“All of these things came together in a very short period of time,” she said. “That’s what really triggered my mental illness, and at the beginning, I had a very difficult time with it.”

But although she was diagnosed within minutes at the office of counseling and psychological services at her university, Ponte was in denial. There was a lot of stigma at the time, she said, and after trying several different medications that didn’t work, she stopped getting any treatment.

Then in 2006, she had a major manic episode, where she made religious shrines and thought she was receiving messages that the end of the world was imminent. Her husband returned home to find their apartment trashed, so he called 911 in a panic. Within 15 minutes Ponte was surrounded by four armed NYPD police officers and two paramedics in her living room which, understandably, freaked her out.

She was taken to hospital, placed on a gurney and injected with chemicals. Later, she woke up in leather restraints and was taken to solitary confinement – a room empty except for a two-inch thick mattress, because everyone on a psych ward is on high alert for suicide.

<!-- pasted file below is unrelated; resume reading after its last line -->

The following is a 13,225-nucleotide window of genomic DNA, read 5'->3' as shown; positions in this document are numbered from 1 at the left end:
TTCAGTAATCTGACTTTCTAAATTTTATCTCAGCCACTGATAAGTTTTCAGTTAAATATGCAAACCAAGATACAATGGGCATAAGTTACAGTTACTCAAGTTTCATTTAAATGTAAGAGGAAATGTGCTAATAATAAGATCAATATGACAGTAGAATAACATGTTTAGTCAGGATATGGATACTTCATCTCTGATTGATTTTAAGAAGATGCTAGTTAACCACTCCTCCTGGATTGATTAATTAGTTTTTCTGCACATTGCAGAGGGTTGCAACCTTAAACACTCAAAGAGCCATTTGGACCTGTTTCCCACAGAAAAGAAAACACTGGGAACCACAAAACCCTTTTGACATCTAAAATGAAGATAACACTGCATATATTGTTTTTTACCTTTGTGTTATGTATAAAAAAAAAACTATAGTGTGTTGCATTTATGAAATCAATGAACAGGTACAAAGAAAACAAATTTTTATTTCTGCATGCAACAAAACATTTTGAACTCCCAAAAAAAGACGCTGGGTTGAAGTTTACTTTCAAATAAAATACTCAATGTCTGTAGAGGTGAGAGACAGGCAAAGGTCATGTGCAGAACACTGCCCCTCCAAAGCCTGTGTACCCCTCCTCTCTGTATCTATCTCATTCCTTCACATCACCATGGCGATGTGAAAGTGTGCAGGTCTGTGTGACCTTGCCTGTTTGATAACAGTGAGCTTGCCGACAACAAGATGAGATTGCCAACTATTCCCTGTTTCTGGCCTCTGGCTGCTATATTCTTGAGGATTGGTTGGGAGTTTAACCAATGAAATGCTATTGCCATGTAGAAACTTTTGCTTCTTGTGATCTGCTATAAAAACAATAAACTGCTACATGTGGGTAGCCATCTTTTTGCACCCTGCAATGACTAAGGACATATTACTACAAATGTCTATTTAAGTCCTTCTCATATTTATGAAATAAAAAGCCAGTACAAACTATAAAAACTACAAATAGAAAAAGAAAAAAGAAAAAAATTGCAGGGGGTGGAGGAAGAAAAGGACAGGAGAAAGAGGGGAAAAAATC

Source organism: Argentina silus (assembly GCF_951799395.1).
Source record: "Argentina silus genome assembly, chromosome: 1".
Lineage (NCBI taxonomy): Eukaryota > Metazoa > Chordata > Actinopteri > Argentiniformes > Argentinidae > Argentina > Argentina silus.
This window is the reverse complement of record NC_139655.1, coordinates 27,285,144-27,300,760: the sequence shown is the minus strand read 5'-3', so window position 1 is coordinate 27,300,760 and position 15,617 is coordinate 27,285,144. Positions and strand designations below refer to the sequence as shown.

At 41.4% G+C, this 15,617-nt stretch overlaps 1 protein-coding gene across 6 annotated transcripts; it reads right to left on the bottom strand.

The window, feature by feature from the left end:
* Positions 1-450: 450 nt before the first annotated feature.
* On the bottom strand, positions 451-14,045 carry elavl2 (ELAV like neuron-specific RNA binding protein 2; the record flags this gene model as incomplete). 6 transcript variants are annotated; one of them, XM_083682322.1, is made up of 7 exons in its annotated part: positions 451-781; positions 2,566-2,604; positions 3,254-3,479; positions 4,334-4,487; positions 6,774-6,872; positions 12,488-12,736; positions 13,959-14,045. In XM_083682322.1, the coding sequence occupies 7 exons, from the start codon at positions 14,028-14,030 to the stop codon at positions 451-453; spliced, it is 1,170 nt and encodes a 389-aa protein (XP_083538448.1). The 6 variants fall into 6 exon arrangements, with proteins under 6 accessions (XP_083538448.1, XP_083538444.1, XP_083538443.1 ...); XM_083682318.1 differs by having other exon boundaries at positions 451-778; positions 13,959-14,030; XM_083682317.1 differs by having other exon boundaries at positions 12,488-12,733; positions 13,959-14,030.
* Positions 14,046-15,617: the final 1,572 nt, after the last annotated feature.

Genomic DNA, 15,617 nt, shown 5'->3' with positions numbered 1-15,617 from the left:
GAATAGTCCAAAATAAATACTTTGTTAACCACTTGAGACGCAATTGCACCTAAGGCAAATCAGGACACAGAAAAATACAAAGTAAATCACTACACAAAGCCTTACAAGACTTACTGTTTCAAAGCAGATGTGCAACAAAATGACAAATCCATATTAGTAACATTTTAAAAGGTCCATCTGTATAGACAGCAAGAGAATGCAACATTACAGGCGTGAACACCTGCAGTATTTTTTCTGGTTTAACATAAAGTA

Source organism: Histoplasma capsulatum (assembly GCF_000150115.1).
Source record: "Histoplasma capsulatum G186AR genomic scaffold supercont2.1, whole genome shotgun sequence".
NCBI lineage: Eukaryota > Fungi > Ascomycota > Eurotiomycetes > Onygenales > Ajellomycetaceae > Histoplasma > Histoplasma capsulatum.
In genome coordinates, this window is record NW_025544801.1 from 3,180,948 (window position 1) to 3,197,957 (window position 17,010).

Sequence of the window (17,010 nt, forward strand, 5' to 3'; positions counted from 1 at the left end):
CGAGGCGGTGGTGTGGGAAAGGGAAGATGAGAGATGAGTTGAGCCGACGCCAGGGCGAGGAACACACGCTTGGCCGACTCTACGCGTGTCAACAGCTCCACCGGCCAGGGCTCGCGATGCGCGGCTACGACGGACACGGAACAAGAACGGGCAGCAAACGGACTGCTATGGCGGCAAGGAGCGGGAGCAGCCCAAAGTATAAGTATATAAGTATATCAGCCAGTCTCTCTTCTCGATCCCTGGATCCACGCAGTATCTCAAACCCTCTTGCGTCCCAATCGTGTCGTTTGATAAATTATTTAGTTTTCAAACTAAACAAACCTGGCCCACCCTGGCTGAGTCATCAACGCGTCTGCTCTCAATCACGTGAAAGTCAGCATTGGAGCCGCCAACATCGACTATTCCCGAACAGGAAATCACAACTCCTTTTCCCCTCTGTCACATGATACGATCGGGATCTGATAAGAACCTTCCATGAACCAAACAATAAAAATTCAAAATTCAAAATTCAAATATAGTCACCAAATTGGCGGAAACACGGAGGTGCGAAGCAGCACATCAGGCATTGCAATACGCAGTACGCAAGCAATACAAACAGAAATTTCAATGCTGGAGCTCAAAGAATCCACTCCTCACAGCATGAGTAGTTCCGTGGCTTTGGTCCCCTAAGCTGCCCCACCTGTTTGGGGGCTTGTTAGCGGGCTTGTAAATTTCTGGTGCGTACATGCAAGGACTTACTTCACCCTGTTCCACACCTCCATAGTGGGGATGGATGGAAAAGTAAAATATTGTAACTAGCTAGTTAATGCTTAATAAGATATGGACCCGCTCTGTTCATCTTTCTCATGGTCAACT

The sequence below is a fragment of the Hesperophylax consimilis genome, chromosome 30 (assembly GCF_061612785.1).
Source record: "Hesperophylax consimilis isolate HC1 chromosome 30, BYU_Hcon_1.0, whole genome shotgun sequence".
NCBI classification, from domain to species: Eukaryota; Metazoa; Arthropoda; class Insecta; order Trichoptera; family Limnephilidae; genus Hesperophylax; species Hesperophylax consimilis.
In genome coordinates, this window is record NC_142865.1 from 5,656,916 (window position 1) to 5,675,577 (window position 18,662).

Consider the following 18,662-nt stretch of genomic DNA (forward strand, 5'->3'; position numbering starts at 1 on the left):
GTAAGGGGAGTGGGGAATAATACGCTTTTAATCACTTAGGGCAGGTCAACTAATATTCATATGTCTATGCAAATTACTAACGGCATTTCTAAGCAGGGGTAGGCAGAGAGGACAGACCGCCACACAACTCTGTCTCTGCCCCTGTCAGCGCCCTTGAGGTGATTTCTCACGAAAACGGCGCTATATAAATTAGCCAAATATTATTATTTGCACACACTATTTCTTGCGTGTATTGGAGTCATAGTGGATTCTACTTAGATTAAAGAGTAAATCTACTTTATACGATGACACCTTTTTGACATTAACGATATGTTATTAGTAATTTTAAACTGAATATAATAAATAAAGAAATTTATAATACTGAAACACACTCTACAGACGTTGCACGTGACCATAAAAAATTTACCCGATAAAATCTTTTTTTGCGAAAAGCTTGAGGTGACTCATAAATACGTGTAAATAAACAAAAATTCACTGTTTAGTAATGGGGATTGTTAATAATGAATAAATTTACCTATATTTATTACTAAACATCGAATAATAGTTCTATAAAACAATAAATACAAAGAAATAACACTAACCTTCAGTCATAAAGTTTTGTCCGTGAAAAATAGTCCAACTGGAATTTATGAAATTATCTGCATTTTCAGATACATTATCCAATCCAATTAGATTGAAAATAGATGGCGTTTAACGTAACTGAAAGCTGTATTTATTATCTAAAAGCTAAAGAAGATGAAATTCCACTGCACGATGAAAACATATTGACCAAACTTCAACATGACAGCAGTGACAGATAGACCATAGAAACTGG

“And they have guards which just adds to the feeling that you’re being watched and every minute, every second,” Ponte said.

“It feels a lot like a jail. You can’t come and go, people rifle through everything you bring in with you, there’s no fresh air, you can’t go outside, there’s no breeze.”

She was also heavily sedated – as was everyone else around her. Every day her lithium levels would be checked, which she found discouraging because she realised “just how bad a state” she was in to be put in a place like that.

But it wasn’t enough. As soon as Ponte got back home, she threw away all her medications. That’s how she ended up at the John Lennon memorial.

“I thought I wanted to save the world,” she said. “Yeah… it gets that way.”

John Lennon's memorial in Central Park.

John Lennon’s memorial in Central Park.
Son of Groucho / Flickr